I got into an argument recently on Twitter when I disagreed with someone who claimed to know intelligent young theists. I asked where they were because, as far as I’m concerned, anyone who believes in an imaginary friend past the age of puberty really doesn’t qualify as intelligent. Now I don’t want anyone to think this is a post about the negative correlation between intelligence and religiousity. Certainly, I could since studies have consistently shown that the more religious a person is, the less intelligent they tend to be, but that’s not my purpose here. This is something that I’m sure atheists run into all the time, theists who seem to identify a label as applying to everything about an individual. It’s unfortunate that there are a lot of atheists who think the same way, they will identify a person as “intelligent”, even if many of the things that they do are anything but. They may identify someone as “rational”, even when it’s pointed out that they believe in very irrational things. This is a failing of humans who want to hold a person to specific characteristics even when they clearly do not apply in all instances.
So are theists intelligent? I don’t think so. That doesn’t mean there may not be many instances where they can be quite brilliant, but taken as a general descriptor, I don’t think it can be universally applied. Intelligent with regard to what, exactly? Certainly not with regard to their religious beliefs, we know that such beliefs are based on emotions, not intellect. Since no theist on the planet, at least that I’ve encountered, has been able to demonstrate the veracity of their beliefs, how, then can we consider them intelligent with regard to their faith? Faith is a wholly emotional and ego-centric position, not arrived at by rational thinking, critical evaluation or evidence. I don’t care how intelligent a person might be about topics outside of their faith, when considering the whole person, I simply cannot consider them universally intelligent. They’ve proven, by holding these ridiculous beliefs, that they are simply not so.
That means that Dr. Frances Collins, who I consider a genius in his scientific work, is anything but when it comes to his religious practices. There is nothing intelligent about walking into the woods, seeing a waterfall frozen into three parts, and suddenly believing in an imaginary friend in the sky. I don’t limit these things to religion either, but to any woo belief. If you believe in Bigfoot, you’ve lost in the intelligence race. If you believe in alien abductions, you’re proving to the world that you’re not a rational individual. If you’re an anti-vaccer, forget it, you’re just not a smart person. The same goes for purveyors of astrology, dowsing, faith healing, homeopathy and near death experiences, among many, many more. Once you allow this kind of irrational nonsense into your head, you only prove that you haven’t evaluated it intellectually and therefore, you’re just not intelligent as a universal term.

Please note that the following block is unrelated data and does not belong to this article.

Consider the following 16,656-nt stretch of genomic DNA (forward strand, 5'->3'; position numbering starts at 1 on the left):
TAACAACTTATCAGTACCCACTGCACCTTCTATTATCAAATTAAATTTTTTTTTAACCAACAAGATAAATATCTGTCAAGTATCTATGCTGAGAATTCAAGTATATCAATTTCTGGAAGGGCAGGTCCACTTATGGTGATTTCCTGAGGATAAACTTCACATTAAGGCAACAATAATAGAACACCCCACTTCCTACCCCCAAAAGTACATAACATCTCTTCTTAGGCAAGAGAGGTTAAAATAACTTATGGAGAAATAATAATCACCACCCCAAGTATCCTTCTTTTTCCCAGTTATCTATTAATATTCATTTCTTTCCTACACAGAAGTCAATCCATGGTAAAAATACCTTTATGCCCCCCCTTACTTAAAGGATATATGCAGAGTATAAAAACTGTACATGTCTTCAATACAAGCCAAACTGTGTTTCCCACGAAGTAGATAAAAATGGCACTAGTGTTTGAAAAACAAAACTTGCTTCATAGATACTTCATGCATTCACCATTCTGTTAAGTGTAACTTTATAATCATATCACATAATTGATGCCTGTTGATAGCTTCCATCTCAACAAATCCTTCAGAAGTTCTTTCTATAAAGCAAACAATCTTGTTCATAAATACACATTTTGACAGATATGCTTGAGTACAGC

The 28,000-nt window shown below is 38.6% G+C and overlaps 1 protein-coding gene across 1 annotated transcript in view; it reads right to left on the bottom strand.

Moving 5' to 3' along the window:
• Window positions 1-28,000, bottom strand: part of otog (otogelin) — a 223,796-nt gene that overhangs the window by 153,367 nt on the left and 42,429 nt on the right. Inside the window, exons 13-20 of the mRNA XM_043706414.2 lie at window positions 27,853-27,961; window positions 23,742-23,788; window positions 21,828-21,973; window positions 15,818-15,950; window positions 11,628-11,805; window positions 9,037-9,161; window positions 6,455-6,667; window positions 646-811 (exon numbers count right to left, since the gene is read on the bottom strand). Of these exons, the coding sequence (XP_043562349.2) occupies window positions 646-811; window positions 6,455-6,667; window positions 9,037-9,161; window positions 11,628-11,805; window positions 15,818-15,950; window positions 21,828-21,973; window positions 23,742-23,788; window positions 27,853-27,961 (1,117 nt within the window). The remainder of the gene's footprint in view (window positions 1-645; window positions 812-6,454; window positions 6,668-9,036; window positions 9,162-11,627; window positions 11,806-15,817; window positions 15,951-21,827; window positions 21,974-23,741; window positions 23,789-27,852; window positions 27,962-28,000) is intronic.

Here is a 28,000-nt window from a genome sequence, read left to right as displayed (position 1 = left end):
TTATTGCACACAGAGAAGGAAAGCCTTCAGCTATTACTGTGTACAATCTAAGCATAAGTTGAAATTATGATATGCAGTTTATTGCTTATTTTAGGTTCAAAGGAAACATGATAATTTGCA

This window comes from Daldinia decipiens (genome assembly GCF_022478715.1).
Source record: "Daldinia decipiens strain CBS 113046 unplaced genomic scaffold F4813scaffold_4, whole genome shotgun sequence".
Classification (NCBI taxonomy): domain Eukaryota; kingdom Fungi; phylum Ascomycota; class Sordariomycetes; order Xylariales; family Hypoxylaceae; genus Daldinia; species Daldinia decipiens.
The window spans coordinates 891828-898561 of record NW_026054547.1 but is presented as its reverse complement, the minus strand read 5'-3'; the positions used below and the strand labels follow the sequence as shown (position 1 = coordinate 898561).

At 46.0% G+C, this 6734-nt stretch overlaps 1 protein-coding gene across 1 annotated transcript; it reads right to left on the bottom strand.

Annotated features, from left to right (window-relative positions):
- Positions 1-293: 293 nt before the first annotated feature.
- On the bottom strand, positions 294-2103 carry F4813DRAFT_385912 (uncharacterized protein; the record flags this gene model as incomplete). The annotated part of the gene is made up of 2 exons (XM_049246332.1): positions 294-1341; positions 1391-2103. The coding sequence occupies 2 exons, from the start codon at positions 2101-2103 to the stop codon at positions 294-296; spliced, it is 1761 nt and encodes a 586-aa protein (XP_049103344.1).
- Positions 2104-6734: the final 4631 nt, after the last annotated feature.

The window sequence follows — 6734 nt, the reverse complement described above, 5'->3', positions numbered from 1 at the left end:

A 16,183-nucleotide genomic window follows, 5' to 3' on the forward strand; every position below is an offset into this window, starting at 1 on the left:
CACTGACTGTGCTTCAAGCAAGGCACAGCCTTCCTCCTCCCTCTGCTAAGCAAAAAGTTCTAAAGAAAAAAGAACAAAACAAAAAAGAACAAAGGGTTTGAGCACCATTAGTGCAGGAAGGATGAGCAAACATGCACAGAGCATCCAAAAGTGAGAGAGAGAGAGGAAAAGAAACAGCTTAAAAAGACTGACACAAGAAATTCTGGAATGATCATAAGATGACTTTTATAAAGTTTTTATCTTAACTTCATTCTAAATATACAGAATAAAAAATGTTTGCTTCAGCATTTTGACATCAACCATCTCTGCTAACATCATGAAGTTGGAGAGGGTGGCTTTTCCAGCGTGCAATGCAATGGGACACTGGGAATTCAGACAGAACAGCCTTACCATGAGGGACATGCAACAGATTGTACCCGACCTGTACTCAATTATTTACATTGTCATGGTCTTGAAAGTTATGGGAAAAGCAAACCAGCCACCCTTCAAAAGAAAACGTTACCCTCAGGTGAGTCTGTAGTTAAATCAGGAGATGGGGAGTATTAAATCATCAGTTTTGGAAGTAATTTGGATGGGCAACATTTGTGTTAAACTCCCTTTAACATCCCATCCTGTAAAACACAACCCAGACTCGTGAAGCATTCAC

I’d be fine if people were more careful in their usage of the term, such as “so and so is intelligent in regards to their belief in x”, but hardly anyone ever does that. Unfortunately, pointing out this need for strict accuracy tends to make people mad. In the above discussion where I was doubtful of the intelligence of people who believe in god(s), I got several very distinctly angry responses because these were supposedly young theists and they simply had not had their fair chance to grow out of the ridiculous beliefs imposed on them by their parents. Certainly, I can identify with that, I too had religious beliefs pushed on me by my parents and by society in general and for a long time, I bought into them. However, I am honest, and I would not now consider my younger self to be universally intelligent, simply because I held those woo beliefs. I am nothing if not consistent.
For anyone who wants to present an individual by a universal descriptor, consider whether they’ve really earned it or if you’re just doing so out of an emotional desire to build the individual up, even if they don’t deserve it. Be accurate in your characterization. Do these people deserve your praise for everything they do? Are they intelligent in every aspect of their lives? Do they demonstrate their commitment to rationality throughout every part of their being? Or is it wishful thinking on your part that someday, maybe, hopefully, they may attain the intellect and wisdom that you are bestowing upon them today. I, for one, would rather wait and see if they turn out to be intelligent, rather than cross my fingers, in a non-woo manner, and hope that they actually do.